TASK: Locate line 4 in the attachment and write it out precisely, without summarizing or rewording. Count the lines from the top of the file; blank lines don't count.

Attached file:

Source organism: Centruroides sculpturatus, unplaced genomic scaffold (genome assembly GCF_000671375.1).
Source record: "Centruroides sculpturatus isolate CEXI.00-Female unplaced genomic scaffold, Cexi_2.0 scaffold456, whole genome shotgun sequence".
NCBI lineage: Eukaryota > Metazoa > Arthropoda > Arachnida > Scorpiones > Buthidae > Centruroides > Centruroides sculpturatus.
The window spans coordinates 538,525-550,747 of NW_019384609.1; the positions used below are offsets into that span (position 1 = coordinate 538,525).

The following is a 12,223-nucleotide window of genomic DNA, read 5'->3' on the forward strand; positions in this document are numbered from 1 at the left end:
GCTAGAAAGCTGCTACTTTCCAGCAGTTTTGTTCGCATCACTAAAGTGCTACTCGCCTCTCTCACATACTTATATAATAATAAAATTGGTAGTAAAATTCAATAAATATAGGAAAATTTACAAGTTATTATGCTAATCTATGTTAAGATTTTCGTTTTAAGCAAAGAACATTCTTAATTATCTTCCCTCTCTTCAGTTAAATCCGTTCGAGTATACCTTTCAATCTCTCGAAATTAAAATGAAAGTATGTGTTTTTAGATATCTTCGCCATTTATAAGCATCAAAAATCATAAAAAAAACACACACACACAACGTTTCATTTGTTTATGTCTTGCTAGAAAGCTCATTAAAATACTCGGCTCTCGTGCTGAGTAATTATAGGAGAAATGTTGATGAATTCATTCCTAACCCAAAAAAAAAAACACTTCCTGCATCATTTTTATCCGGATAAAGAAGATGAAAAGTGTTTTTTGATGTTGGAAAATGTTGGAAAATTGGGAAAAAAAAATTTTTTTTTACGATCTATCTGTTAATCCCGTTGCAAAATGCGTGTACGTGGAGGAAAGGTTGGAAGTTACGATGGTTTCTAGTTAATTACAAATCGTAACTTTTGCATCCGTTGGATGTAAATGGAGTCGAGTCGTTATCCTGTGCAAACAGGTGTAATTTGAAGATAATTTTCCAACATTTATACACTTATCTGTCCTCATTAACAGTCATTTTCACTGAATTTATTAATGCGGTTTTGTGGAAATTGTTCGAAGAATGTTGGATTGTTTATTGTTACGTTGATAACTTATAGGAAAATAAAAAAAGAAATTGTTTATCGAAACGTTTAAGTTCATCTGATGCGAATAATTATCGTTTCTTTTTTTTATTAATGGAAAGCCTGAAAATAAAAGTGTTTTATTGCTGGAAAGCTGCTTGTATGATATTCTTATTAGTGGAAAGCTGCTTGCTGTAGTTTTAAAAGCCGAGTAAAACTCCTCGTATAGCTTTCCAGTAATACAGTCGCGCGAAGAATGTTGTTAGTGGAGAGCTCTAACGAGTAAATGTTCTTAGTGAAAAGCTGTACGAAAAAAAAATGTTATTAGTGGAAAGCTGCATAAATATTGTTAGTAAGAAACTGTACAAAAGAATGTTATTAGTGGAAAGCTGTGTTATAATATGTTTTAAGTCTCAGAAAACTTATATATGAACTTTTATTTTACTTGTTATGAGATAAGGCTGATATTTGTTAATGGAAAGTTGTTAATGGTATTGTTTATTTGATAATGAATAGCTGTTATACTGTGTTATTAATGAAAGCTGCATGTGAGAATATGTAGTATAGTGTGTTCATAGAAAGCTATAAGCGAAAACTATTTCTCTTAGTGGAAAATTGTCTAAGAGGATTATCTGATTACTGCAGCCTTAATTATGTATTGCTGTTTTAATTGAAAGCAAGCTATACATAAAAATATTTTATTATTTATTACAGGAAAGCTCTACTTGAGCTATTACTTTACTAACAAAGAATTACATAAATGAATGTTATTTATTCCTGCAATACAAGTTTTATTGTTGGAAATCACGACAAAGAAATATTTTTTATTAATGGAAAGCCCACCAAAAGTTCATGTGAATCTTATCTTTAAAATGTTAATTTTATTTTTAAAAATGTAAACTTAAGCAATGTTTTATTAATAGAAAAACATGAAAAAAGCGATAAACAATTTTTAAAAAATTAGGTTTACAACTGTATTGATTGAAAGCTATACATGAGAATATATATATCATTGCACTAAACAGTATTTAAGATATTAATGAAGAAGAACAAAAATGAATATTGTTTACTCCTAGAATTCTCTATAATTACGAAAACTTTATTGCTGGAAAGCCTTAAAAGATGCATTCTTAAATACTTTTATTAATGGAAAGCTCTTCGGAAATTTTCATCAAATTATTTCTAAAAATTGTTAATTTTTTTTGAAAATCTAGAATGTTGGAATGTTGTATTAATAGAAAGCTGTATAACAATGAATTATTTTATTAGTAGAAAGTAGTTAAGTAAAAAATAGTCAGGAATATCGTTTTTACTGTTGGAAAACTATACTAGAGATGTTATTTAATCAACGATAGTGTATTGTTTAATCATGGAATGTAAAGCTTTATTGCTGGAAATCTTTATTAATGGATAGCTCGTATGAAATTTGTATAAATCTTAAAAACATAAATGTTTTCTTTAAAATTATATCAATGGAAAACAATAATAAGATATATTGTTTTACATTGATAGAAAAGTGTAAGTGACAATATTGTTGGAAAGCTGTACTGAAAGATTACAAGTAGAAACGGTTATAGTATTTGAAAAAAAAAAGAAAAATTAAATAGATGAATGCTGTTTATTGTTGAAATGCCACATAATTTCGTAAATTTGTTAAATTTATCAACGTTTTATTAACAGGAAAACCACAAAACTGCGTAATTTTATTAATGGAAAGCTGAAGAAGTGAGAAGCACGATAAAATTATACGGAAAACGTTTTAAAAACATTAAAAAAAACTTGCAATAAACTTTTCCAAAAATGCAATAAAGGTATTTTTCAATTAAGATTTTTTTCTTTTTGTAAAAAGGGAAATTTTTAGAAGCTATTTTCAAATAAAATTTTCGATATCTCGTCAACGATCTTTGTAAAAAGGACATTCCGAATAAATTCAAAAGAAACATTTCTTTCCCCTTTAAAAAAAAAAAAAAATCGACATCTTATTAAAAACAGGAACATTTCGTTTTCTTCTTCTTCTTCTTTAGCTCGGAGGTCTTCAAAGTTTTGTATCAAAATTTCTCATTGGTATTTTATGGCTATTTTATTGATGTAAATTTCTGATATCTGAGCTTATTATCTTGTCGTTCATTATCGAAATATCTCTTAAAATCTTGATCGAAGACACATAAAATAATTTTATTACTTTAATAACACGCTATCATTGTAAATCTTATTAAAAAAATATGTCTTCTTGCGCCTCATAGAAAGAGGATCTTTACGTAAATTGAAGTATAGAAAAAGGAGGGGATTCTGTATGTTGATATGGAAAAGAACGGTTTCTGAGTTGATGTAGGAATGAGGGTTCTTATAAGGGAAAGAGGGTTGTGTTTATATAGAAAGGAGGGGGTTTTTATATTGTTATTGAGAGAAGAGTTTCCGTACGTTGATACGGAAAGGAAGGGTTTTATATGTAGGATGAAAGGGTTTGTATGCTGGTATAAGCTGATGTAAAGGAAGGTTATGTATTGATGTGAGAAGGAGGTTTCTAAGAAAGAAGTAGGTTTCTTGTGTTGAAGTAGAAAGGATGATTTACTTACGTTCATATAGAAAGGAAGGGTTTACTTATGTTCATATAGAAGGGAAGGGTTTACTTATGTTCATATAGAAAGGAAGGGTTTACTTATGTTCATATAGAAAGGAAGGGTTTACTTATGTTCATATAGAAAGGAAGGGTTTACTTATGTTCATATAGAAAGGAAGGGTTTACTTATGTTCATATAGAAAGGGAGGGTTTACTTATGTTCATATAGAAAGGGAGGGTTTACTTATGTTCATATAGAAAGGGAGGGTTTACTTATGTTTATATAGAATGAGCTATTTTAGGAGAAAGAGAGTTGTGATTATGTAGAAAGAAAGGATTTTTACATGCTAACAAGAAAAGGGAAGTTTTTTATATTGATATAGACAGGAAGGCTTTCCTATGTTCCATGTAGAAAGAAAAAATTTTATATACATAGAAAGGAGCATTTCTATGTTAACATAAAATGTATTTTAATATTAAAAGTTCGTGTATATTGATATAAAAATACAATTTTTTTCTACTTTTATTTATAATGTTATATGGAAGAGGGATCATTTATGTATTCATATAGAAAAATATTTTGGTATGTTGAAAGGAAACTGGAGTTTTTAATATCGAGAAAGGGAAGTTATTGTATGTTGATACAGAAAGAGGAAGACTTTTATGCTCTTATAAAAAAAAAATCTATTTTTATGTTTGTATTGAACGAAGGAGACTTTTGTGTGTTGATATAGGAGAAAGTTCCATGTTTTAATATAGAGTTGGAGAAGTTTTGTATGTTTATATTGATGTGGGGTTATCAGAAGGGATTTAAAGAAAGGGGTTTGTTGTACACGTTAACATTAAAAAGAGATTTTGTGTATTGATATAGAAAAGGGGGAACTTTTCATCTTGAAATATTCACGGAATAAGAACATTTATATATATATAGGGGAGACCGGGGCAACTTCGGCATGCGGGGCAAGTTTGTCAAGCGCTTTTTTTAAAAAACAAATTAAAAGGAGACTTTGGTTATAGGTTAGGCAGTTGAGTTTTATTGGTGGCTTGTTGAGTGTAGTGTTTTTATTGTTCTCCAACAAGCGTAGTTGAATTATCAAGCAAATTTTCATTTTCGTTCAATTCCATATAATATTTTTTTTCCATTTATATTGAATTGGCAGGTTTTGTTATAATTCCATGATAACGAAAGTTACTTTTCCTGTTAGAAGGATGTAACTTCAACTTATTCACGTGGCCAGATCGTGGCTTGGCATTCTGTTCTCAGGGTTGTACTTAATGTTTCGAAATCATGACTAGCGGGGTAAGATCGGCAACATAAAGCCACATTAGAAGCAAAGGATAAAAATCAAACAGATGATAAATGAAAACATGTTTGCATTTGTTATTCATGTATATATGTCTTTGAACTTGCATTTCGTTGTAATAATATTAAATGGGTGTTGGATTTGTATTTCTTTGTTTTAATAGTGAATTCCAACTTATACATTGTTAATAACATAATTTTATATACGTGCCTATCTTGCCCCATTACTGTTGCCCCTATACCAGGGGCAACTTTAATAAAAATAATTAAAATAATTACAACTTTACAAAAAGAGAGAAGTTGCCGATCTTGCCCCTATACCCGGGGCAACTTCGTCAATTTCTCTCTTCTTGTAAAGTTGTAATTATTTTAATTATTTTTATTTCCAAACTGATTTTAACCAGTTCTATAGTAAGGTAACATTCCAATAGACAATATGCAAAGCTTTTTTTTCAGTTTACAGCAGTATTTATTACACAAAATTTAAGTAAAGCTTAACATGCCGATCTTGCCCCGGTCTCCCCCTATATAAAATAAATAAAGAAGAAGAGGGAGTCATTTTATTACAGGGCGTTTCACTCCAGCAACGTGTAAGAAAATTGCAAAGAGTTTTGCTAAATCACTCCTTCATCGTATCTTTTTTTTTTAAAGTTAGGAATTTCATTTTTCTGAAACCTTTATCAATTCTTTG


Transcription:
The window spans coordinates 538,525-550,747 of NW_019384609.1; the positions used below are offsets into that span (position 1 = coordinate 538,525).